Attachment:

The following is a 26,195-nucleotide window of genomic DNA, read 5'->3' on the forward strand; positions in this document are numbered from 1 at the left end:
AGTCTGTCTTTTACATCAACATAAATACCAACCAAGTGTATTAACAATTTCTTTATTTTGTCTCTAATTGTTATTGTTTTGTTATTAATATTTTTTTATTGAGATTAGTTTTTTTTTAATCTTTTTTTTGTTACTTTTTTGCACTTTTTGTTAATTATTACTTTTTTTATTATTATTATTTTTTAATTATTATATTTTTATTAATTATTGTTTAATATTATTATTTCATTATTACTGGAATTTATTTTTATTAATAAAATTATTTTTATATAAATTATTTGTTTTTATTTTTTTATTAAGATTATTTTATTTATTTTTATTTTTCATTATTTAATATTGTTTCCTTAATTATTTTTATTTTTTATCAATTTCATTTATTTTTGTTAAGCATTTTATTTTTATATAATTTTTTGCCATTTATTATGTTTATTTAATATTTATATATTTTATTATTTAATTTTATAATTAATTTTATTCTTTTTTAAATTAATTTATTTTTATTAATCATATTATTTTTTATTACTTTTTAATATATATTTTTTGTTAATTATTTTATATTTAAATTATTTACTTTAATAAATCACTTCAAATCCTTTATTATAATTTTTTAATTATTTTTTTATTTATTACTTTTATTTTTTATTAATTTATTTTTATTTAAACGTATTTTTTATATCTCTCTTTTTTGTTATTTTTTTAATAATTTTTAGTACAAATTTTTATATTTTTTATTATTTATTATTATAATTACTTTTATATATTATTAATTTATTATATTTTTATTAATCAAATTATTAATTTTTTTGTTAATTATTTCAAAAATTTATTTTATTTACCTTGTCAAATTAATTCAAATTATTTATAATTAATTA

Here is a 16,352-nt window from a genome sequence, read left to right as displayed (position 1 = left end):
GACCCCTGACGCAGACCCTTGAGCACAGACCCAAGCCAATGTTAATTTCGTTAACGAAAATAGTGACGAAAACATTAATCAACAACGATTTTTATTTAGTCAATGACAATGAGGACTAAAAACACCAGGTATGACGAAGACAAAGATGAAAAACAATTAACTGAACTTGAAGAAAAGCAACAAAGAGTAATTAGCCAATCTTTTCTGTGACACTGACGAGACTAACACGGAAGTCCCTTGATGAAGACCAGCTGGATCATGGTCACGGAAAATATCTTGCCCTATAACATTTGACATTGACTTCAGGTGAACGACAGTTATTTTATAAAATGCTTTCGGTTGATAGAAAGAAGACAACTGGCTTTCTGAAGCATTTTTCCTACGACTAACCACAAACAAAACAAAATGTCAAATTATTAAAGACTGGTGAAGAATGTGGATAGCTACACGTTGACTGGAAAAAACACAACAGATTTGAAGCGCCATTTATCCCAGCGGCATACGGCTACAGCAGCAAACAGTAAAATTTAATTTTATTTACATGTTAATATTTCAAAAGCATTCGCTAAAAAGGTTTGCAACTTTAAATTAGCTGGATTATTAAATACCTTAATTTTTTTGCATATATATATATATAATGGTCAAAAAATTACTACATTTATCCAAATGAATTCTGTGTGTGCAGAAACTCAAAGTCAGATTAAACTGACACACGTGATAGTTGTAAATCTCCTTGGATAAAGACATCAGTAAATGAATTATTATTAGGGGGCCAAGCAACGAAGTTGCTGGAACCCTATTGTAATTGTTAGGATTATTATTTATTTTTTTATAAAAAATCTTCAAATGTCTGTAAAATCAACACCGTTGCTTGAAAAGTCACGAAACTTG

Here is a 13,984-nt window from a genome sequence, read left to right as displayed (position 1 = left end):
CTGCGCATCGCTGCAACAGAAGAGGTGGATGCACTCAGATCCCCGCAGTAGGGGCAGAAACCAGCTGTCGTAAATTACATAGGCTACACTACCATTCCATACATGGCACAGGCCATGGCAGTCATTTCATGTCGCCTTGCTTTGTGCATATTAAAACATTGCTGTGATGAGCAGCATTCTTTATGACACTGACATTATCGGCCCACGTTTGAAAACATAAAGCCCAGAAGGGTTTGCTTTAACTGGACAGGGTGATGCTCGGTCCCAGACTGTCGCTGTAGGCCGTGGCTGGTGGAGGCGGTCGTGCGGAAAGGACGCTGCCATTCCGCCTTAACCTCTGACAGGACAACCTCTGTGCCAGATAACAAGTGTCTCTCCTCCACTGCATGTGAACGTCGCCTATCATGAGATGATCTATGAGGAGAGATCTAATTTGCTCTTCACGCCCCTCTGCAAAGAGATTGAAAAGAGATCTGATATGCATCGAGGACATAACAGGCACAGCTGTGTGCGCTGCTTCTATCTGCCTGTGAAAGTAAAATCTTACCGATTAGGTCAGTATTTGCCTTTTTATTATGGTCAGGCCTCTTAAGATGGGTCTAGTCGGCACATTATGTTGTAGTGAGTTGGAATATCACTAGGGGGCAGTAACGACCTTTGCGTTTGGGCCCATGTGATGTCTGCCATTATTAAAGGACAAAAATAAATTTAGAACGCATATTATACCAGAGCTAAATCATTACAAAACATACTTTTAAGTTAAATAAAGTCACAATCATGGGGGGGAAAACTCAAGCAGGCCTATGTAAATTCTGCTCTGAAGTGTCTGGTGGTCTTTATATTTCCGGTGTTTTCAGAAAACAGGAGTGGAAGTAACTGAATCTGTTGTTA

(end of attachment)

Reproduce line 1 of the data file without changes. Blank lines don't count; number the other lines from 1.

The following is a 26,195-nucleotide window of genomic DNA, read 5'->3' on the forward strand; positions in this document are numbered from 1 at the left end: